Linda Nazar, a leading authority on advanced materials for electrochemical energy storage and conversion, teaches chemistry and electrical engineering at the University of Waterloo. For the past 15 years, she has concurrently led and integrated a highly regarded research team that investigates new nanomaterials with potential to change the efficiency of how electricity is stored. Among its many accomplishments, Nazar’s team has developed highly ordered interwoven composites that allow lithium-sulfur batteries to approach their theoretical energy density of approximately 2,600 wH/kg − a huge leap over the 200 wH/kg of today’s most energy-dense battery cells.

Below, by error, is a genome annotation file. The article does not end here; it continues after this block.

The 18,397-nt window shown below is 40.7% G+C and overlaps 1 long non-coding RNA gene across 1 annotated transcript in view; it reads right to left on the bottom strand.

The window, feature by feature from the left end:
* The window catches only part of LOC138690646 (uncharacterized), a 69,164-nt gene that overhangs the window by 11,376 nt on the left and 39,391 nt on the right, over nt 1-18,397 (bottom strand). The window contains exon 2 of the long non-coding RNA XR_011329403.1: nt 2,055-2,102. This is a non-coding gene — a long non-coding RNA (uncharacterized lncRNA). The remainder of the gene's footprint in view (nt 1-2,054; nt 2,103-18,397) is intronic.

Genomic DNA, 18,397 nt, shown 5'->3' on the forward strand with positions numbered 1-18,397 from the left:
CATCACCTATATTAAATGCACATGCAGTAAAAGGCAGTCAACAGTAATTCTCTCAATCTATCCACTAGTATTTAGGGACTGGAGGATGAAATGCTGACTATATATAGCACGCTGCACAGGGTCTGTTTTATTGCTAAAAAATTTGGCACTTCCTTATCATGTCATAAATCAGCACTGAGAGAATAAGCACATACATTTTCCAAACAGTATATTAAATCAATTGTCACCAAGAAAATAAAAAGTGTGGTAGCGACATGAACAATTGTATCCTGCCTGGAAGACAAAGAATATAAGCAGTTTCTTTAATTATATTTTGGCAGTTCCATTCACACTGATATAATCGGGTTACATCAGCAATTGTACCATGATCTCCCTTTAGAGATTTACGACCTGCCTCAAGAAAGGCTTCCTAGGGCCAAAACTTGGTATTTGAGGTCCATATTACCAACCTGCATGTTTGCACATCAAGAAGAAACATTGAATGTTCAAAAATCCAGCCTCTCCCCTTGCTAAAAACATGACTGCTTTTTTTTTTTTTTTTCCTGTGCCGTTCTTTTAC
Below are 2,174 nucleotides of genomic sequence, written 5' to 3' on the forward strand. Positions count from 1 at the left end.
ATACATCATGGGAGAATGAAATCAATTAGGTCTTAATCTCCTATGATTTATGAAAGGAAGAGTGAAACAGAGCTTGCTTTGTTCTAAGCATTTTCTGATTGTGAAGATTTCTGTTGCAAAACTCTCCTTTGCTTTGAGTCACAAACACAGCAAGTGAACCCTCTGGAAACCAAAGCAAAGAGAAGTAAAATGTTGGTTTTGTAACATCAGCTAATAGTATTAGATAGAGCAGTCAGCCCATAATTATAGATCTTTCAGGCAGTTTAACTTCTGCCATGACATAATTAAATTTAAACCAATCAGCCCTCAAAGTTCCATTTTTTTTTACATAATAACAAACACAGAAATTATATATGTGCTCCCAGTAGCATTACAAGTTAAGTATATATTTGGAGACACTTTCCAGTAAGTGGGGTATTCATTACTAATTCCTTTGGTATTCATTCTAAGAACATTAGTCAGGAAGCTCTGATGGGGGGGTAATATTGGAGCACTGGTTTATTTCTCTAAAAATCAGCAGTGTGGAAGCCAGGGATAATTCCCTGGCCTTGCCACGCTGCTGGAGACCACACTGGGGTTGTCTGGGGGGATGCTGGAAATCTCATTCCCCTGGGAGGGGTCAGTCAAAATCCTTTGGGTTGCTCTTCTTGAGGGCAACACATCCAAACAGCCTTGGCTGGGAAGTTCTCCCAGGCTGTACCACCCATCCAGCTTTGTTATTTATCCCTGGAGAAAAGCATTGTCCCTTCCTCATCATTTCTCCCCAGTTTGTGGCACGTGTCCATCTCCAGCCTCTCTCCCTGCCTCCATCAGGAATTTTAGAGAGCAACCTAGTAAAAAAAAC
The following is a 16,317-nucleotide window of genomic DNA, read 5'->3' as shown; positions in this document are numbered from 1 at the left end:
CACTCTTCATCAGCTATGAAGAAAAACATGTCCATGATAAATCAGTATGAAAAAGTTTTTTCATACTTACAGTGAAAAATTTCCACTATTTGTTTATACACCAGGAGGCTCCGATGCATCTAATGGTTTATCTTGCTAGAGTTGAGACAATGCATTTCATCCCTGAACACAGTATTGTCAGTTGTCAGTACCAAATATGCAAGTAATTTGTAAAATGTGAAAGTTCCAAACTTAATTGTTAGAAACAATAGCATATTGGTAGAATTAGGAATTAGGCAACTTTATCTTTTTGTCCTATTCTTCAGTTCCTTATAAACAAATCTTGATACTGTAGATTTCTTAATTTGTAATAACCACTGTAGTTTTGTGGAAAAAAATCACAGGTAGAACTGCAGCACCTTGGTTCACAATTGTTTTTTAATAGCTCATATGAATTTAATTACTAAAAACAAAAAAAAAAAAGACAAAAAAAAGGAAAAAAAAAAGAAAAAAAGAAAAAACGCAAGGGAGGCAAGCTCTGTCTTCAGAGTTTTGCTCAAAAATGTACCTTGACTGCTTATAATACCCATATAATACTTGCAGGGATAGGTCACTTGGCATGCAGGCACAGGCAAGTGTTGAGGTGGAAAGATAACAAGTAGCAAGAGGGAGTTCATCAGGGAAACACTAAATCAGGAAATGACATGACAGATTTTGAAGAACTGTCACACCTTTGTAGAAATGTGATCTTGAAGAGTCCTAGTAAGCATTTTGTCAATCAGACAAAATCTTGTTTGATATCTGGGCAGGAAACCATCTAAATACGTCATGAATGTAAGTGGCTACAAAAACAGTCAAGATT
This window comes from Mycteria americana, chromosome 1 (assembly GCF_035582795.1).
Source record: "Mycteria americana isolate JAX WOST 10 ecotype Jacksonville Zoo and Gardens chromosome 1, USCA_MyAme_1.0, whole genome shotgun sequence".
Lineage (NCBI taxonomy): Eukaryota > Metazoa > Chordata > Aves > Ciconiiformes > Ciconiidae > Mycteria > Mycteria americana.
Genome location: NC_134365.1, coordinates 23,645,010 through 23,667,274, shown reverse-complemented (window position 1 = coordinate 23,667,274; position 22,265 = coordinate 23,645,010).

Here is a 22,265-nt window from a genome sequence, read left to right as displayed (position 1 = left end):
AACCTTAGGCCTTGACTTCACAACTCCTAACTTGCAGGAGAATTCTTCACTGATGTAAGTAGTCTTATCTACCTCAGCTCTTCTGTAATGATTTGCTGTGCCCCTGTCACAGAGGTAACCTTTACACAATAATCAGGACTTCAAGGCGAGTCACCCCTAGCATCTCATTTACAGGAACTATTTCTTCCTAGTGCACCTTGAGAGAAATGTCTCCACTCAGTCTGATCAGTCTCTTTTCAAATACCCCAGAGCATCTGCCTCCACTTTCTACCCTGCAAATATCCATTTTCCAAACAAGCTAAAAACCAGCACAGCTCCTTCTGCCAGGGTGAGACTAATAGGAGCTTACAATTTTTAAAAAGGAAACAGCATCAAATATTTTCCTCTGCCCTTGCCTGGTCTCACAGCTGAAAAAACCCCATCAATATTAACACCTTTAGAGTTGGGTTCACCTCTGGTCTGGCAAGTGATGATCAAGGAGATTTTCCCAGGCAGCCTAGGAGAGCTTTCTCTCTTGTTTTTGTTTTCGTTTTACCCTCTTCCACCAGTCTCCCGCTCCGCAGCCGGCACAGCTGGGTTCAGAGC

Nazar’s research focuses on materials chemistry and electrochemical studies of energy storage devices and solid-state chemistry and electrochemistry. She investigates structure-property relationships in solid-state materials capable of facile redox processes that involve electron, ion (and molecule) transport. The program spans the synthesis of new inorganic, polymeric, and carbonaceous materials. It also examines structural properties by a wide variety of techniques, including fundamental solid-state electrochemistry, diffraction methods, and solid-state NMR. The current solid-state electrochemistry program is focused on lithium-ion batteries and solid oxide fuel cells. In addition, a program in transparent conducting oxides and nanomaterials targets development of new materials for display devices and sensors.